Friday, June 25, 2010

Too Good to Miss: Making Your Own Rules by Lori Woodward

Lieutenant River early June, plein air study, 6x8 in, acrylic

Today I am happy to present a re-print of a recent article that spoke to me loud and clear! Enjoy!

Making Your Own Rules

by Lori Woodward
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Lori Woodward's website:

Today's Post is by Lori Woodward, Regular contributing writer for FineArtViews. She is also a contributing editor for American Artist's Watercolor and Workshop magazines and she writes "The Artist's Life" blog on American Artists' Forum. Lori is a member of The Putney Painters, an invitational group that paints under the direction of Richard Schmid and Nancy Guzik. Find out how you can be a guest author.

Over the years, I've had the opportunity to befriend artists who subscribe to one or more schools of thought, and I find it almost amusing that each school (style of teaching) thinks their curriculum produces the only "real" artists. Well, that's just crazy! Although some students thrive in the Atelier Classical Realism program, where they draw from plaster casts for 6 months before they're introduced to any life drawing or color... others thrive in a serendipitous environment where experimentation is encouraged.

My taste for learning lies somewhere in between. I would not feel good about my progress if I were in an Atelier, and yet, I like structure and planning when making my artwork. We artists don't live in a cookie-cutter world. Just like there are collectors of a variety of styles, there is a way of learning that suits our individual differences.

Instructors and artists do not need to compete for attention, and therefore, it's a waste of their time to put other systems of painting down. Classical realism is just as valid as impressionism, as is abstract. There is good and great art in every realm.

What has worked for me is the type of instructor who teaches principles while providing healthy doses of encouragement along with some needed criticism. Each of us can learn from a variety of disciplines - embracing what works for us and our ends, and ignoring what is superfluous and foreign to the direction we each are headed.

In order to get good at knowing which principles to embrace and which to ignore, one has to know where he or she is headed - what preferences are important with subject matter and style. Our worlds are so full of words and advice that it sometimes gets confusing for us to know what to hold on to and what to let go of. It's so easy to get pulled in opposing directions.

Just looking at paintings in magazines can sometimes draws me off course. I see something I admire and say to myself, "Gee... I could do that." Then I see something else and inwardly acknowledge that I am fully capable of painting that way - and just as well, mind you. Then by the end of the day, I don't know what the heck I want to paint or what direction my body of work should take.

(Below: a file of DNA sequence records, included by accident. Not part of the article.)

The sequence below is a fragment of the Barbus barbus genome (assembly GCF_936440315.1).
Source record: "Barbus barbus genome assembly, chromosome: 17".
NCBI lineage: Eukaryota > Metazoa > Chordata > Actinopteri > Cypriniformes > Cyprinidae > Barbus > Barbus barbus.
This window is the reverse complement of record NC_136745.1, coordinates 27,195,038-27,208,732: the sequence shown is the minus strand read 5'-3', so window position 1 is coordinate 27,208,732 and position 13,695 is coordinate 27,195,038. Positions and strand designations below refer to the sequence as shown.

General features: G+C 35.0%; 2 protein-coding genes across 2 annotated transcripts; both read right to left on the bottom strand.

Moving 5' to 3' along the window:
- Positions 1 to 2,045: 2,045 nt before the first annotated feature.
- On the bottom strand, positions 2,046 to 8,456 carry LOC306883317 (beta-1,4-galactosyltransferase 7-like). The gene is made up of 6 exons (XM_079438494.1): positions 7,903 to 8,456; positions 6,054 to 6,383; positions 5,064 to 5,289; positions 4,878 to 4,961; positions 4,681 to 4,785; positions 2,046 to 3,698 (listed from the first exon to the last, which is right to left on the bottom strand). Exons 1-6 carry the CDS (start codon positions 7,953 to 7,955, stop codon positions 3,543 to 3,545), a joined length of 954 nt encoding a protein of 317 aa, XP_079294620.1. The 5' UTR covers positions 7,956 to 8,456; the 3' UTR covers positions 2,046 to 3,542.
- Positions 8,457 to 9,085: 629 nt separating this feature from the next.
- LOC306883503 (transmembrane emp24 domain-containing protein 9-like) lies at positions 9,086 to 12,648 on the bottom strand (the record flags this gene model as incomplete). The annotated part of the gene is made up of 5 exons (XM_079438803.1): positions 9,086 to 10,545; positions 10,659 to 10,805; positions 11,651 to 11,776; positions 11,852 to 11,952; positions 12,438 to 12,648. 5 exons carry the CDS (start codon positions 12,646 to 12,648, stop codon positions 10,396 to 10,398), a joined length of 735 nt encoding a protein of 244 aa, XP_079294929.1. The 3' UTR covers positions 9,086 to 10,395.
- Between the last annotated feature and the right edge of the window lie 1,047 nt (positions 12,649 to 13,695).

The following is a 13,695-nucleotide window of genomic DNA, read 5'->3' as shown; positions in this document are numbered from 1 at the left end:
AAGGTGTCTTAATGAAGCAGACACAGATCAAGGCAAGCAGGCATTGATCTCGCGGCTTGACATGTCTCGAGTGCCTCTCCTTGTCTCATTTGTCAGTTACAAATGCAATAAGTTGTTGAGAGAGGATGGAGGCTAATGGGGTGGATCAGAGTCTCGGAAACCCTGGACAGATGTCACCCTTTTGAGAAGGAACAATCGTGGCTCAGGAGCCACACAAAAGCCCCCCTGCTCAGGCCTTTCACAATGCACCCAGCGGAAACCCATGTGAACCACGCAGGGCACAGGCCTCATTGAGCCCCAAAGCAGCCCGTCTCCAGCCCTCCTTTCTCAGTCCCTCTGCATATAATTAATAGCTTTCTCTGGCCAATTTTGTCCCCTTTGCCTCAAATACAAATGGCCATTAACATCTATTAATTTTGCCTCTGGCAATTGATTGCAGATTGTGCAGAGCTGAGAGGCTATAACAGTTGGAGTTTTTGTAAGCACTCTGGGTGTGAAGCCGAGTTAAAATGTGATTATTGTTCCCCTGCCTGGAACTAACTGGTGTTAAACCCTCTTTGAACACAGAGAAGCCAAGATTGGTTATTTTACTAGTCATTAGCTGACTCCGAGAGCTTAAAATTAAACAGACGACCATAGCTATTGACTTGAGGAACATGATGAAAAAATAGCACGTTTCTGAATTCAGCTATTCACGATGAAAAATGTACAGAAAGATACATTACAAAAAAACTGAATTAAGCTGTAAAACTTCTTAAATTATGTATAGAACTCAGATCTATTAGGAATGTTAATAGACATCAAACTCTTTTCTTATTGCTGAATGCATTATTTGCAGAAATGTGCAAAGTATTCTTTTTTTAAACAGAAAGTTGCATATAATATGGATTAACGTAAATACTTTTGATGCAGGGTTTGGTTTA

The answer, at least for myself, begins by designing a path that gets me where I want to go - without the influence of other people's desires for how and what I should paint. After all, I am an artist, and art is an individual statement. I need to learn to hear and stay tuned to my inner voice over the crowd of advisors and powerful people. So how do I do this?

I practice learning what to dismiss, what doesn't apply, and constantly eliminate subject matter, and advice that doesn't makes sense for my particular direction. Then I also tune in and focus on what instruction and subject matter is truly helpful to my artistic cause.

It is my hope that artists everywhere will develop their unique voice - while based on academic knowledge. Yes, sometimes we do need to copy other's work, especially in the beginning - that's how we humans learn - by observation and mimicking. But there should come a time when we chart and follow our own path, break away from the fold -- taking all that we've learned with us, but telling the story in our own way. It's a long journey, but one worth taking. And don't get confused the next time an authority says, "Never use this, and never do that". You decide for yourself what's true, and then make your own rules.

PS. Today, I made a rule for myself. When traveling, always bring a portable watercolor kit.

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1 comment:

Katherine Thomas said...

This was a very timely post for me. I've been debating what to paint for an upcoming art show. I've never entered one before, but this new group that I've joined is having their annual show in September, and I thought I would try to enter something. I've been looking at artwork online to see what other artists do, instead of going with my own ideas that I've been mentally working on. Thanks for reminding me to stick with my own ideas!